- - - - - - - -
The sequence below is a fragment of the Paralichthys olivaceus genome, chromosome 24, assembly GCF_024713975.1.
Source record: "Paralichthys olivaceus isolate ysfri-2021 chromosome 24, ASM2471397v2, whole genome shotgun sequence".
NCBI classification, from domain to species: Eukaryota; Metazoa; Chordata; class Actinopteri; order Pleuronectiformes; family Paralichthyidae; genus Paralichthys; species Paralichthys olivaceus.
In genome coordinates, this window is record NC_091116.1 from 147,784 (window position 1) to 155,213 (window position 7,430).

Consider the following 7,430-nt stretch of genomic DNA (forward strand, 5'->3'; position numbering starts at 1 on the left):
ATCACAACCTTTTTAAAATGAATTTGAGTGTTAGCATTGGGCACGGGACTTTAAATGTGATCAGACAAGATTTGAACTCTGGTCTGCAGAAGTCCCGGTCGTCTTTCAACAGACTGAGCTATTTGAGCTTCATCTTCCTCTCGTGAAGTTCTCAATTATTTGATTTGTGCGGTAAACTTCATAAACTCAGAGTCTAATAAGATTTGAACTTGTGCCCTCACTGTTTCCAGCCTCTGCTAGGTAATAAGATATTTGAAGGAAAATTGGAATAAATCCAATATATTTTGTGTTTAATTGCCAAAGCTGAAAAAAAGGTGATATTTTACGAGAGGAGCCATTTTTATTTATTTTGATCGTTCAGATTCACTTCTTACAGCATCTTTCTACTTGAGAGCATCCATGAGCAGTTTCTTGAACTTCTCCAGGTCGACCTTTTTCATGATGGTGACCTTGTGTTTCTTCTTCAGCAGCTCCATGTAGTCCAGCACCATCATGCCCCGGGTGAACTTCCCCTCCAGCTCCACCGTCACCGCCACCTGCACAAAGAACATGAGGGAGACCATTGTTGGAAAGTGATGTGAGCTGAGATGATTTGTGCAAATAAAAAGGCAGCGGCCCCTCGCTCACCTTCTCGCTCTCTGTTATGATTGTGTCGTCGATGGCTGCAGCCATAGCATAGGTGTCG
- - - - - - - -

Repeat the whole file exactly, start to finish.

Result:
The sequence below is a fragment of the Paralichthys olivaceus genome, chromosome 24, assembly GCF_024713975.1.
Source record: "Paralichthys olivaceus isolate ysfri-2021 chromosome 24, ASM2471397v2, whole genome shotgun sequence".
NCBI classification, from domain to species: Eukaryota; Metazoa; Chordata; class Actinopteri; order Pleuronectiformes; family Paralichthyidae; genus Paralichthys; species Paralichthys olivaceus.
In genome coordinates, this window is record NC_091116.1 from 147,784 (window position 1) to 155,213 (window position 7,430).

Consider the following 7,430-nt stretch of genomic DNA (forward strand, 5'->3'; position numbering starts at 1 on the left):
ATCACAACCTTTTTAAAATGAATTTGAGTGTTAGCATTGGGCACGGGACTTTAAATGTGATCAGACAAGATTTGAACTCTGGTCTGCAGAAGTCCCGGTCGTCTTTCAACAGACTGAGCTATTTGAGCTTCATCTTCCTCTCGTGAAGTTCTCAATTATTTGATTTGTGCGGTAAACTTCATAAACTCAGAGTCTAATAAGATTTGAACTTGTGCCCTCACTGTTTCCAGCCTCTGCTAGGTAATAAGATATTTGAAGGAAAATTGGAATAAATCCAATATATTTTGTGTTTAATTGCCAAAGCTGAAAAAAAGGTGATATTTTACGAGAGGAGCCATTTTTATTTATTTTGATCGTTCAGATTCACTTCTTACAGCATCTTTCTACTTGAGAGCATCCATGAGCAGTTTCTTGAACTTCTCCAGGTCGACCTTTTTCATGATGGTGACCTTGTGTTTCTTCTTCAGCAGCTCCATGTAGTCCAGCACCATCATGCCCCGGGTGAACTTCCCCTCCAGCTCCACCGTCACCGCCACCTGCACAAAGAACATGAGGGAGACCATTGTTGGAAAGTGATGTGAGCTGAGATGATTTGTGCAAATAAAAAGGCAGCGGCCCCTCGCTCACCTTCTCGCTCTCTGTTATGATTGTGTCGTCGATGGCTGCAGCCATAGCATAGGTGTCG